Cities of the 19th century American and European alike with steam pumps at hand

Cities of the 19th century american and european

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Cities of the 19th century, American and European alike, with steam pumps at hand reached into the nearest watercourse for a source of water supply. The relation of sewage dumped into these same waters to the water supply intake was not recognized through most of the period, although Dr. Snow, as early as 1854 had traced cholera to the water supply of the Broad Street pump in Golden Square. (26) 1 Ibid . Series C 56-64, p. 48. 34
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Cholera, whose rise and fall as an international epidemic disease ran its main course during the 19th century, started its westward course from its focal point in India in 1818. By 1833, it had touched throughout Europe and crossed the Atlantic with Irish immigrants. After more than a decade of recession, it again traveled throughout the world, reaching the U. S. in 1846. In 1865, the disease appeared, this time traced in its travel and creating terror in the minds of those in its path, and found its way into the Mississippi Valley before it retreated in 1874. (27, pp. 181-2) While cholera was marked as a disease of the slums and the poor, it hit widely. Steamers on the Mississippi were, "moving pest houses." Infection ran riot and "travelers between decks were driven incessantly to the stool by cruel purgings which marks the disease." (27, pp. 16-19) In a single week at Cairo, Illinois, docks, the ship Bride had seven deaths; the Uncle Sam , three; the Belle Key , eight; the Seraph , eight; and the Gladiator , eight. Urbanization, widespread epidemic disease and improved knowledge stemming from the findings of the European scientists in the new science of bacteriology led to the formation of State Boards of Health. Leading the way was Massachusetts, with its State Board established in 1869, largely as an outgrowth of Lemuel Shattuck's "Census of the City of Boston" in 1845 and the "Report of the Sanitary Commission of Massachusetts" in 1850. Following Massachusetts came California (1870), the District of Columbia (1871), Virginia (1872), Minnesota and Michigan (1873), Maryland (1874), and Alabama (1875). But Boards of Health and administrative agencies had to wait for technology to provide the tools to overcome the disaster of water-borne epidemic and for this, dependence had to be placed on the findings of the English and Scots and their development of the slow sand filter. The first such installation was made at Poughkeepsie, New York, in 1872-74. This was followed by the development of the rapid sand filter between 1880-85. Progress in placing these new developments into practice came slowly. To Allen Hazen and his colleagues at the Lawrence, Massachusetts, Experiment Station (1892) there remained the task of developing further information on this new device. This they did in classic experiments and their findings, accepted with 35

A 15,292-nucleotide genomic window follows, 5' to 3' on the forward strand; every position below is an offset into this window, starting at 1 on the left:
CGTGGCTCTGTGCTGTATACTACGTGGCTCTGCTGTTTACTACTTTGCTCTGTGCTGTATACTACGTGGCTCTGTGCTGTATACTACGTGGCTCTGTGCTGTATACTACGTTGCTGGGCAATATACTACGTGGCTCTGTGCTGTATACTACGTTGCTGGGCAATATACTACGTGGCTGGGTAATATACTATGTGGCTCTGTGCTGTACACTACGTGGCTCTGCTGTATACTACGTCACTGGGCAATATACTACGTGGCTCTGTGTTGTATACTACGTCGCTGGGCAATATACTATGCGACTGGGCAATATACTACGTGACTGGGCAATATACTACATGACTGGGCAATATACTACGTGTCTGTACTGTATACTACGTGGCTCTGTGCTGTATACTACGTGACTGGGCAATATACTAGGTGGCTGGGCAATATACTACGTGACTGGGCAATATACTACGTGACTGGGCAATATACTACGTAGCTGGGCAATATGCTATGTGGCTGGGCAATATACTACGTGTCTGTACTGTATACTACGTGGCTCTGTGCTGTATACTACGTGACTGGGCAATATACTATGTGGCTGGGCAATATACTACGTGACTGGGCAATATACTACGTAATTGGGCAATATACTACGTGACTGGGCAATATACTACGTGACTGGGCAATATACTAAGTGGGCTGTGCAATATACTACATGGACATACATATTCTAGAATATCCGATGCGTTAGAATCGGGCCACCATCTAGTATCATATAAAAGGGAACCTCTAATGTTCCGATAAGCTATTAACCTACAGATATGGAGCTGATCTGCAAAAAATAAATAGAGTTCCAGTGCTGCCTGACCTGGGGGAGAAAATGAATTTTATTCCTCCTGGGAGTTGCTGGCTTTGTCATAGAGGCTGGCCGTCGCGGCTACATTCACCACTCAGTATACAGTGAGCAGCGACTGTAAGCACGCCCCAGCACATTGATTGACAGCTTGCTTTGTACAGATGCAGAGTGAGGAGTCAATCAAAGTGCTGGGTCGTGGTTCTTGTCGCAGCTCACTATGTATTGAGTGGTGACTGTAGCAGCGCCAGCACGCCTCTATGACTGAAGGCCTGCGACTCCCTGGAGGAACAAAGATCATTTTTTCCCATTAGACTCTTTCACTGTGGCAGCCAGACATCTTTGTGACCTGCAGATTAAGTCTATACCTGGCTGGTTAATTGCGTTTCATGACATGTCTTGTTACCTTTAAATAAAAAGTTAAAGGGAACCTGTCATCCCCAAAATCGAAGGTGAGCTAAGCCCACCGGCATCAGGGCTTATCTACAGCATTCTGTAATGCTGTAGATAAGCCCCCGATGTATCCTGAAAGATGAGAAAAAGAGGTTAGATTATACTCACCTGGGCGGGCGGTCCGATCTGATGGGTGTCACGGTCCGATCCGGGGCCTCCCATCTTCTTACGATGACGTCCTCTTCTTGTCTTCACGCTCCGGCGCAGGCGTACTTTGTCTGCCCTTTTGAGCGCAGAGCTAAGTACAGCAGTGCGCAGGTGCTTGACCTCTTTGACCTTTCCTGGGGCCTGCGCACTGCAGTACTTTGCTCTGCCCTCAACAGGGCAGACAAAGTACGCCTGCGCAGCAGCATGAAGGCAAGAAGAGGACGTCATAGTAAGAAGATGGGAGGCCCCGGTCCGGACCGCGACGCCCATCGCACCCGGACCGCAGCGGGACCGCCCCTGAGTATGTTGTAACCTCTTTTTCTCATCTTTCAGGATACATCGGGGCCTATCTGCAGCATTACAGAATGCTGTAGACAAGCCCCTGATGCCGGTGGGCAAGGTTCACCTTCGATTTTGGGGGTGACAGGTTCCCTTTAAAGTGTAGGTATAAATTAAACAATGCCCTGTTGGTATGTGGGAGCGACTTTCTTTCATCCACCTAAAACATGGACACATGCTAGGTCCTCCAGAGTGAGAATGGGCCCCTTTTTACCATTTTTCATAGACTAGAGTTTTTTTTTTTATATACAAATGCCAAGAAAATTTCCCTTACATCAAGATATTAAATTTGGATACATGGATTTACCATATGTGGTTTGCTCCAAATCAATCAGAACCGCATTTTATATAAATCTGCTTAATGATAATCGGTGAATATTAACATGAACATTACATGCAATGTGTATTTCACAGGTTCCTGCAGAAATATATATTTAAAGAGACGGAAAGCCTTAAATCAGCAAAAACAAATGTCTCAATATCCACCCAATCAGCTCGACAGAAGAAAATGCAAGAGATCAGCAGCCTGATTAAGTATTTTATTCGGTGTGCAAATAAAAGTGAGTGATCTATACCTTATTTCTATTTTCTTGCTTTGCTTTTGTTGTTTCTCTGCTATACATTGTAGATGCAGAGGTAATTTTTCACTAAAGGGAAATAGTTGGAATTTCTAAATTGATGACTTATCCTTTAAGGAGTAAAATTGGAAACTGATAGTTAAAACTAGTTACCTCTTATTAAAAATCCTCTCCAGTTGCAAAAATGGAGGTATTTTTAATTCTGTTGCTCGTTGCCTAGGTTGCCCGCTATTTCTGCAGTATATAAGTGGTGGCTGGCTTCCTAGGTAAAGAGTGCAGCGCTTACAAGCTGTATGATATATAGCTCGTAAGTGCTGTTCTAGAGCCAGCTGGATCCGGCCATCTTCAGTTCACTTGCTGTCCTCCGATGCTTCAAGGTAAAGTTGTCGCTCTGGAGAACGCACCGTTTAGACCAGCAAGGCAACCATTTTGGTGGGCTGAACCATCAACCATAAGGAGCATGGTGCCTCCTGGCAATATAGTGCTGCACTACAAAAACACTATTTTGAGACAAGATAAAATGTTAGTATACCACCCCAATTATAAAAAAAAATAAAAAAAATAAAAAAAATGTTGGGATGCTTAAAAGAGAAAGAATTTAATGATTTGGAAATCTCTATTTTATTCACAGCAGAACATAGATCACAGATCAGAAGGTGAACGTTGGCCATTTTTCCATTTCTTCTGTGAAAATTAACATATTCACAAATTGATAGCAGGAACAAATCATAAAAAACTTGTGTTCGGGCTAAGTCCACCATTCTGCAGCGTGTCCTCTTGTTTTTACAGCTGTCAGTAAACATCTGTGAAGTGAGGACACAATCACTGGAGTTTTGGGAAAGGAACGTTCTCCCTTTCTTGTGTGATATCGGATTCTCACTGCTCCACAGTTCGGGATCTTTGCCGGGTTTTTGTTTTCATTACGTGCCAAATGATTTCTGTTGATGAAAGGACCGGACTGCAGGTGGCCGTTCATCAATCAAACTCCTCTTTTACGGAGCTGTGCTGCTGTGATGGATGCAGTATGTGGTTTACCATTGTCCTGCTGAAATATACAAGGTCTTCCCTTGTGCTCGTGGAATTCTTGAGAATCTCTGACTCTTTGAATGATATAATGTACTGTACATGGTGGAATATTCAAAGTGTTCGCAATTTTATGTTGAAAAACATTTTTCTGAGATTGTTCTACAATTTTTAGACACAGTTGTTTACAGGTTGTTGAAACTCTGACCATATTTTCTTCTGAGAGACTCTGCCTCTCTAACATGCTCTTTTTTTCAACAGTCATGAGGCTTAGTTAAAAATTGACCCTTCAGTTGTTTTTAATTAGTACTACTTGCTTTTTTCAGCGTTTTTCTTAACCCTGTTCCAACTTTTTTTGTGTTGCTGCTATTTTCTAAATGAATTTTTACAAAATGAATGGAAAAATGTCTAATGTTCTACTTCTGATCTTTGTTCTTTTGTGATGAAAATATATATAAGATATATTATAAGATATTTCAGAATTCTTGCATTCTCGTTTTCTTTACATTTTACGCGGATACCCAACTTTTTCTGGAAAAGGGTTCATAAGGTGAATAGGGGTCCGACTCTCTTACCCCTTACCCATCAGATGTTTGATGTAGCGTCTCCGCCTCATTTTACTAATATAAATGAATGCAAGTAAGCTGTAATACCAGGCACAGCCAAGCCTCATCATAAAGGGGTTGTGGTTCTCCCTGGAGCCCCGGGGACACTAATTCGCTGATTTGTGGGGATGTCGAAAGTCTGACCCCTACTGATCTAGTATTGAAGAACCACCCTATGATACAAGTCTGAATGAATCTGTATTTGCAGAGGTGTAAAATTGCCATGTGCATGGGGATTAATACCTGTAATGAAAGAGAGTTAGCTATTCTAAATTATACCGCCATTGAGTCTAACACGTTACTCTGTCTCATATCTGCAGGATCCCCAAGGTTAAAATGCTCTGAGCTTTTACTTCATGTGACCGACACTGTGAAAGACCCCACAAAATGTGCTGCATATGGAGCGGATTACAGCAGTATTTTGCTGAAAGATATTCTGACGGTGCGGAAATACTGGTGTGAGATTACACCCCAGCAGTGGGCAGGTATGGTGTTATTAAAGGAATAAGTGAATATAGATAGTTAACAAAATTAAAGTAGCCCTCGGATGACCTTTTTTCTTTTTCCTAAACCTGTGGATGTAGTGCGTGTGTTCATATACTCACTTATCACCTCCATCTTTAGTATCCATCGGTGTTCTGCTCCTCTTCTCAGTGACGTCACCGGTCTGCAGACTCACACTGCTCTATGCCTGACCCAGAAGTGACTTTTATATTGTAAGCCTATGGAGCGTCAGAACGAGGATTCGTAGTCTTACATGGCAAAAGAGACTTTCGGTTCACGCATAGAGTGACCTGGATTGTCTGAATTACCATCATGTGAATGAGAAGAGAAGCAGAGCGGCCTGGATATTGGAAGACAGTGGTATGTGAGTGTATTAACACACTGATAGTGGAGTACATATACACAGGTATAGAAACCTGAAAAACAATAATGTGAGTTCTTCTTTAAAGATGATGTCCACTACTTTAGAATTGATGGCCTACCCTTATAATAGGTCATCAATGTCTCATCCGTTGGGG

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confidence by professionals and administrators, contributed greatly to widespread acceptance of filtration after the turn of the century.
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  • Fall '19
  • Water supply, Mississippi River, Columbia River

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